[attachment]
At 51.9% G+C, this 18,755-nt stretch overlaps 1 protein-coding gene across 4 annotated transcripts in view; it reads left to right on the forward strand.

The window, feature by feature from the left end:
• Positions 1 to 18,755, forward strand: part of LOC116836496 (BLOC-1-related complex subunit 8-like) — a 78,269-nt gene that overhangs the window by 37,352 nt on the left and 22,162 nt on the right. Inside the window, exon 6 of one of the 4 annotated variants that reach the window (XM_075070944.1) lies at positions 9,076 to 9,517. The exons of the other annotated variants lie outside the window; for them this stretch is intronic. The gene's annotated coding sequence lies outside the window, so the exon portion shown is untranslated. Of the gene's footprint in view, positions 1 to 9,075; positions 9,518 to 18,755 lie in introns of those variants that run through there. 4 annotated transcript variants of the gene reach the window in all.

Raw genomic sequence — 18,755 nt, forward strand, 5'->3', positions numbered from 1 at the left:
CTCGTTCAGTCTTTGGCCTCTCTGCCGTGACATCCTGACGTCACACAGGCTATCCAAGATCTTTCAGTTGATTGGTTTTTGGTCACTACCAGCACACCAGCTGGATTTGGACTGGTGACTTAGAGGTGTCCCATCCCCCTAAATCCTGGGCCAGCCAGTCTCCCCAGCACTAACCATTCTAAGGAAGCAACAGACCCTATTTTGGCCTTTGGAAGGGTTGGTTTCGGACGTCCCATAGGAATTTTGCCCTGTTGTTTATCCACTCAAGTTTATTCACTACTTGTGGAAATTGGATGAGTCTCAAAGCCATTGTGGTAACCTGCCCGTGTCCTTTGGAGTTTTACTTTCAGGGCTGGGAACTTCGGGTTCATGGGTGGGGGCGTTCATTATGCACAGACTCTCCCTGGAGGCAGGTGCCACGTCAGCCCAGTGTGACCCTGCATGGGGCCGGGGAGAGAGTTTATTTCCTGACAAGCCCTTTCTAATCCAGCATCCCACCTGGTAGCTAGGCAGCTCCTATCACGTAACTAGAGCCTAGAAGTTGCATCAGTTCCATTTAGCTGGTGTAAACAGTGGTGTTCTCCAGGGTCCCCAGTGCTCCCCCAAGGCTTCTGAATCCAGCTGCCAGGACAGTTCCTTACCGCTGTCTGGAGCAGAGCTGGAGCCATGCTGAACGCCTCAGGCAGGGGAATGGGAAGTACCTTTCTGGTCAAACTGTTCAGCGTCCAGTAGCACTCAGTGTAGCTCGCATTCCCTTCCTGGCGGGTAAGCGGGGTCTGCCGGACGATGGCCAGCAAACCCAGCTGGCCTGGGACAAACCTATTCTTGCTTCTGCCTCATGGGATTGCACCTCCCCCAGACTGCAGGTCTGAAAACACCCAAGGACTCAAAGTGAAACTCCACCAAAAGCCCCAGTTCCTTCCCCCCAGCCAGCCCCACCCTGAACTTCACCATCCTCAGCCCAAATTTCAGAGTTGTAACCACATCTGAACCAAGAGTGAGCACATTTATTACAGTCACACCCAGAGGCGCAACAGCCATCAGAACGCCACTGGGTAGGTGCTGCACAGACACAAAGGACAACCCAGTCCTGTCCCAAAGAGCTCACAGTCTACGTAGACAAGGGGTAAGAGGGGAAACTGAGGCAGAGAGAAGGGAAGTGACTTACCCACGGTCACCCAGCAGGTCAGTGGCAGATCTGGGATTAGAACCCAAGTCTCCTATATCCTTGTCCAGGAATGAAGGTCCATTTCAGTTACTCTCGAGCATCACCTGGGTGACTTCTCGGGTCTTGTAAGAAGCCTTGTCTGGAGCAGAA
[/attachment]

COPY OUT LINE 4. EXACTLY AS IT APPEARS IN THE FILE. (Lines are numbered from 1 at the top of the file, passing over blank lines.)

Raw genomic sequence — 18,755 nt, forward strand, 5'->3', positions numbered from 1 at the left: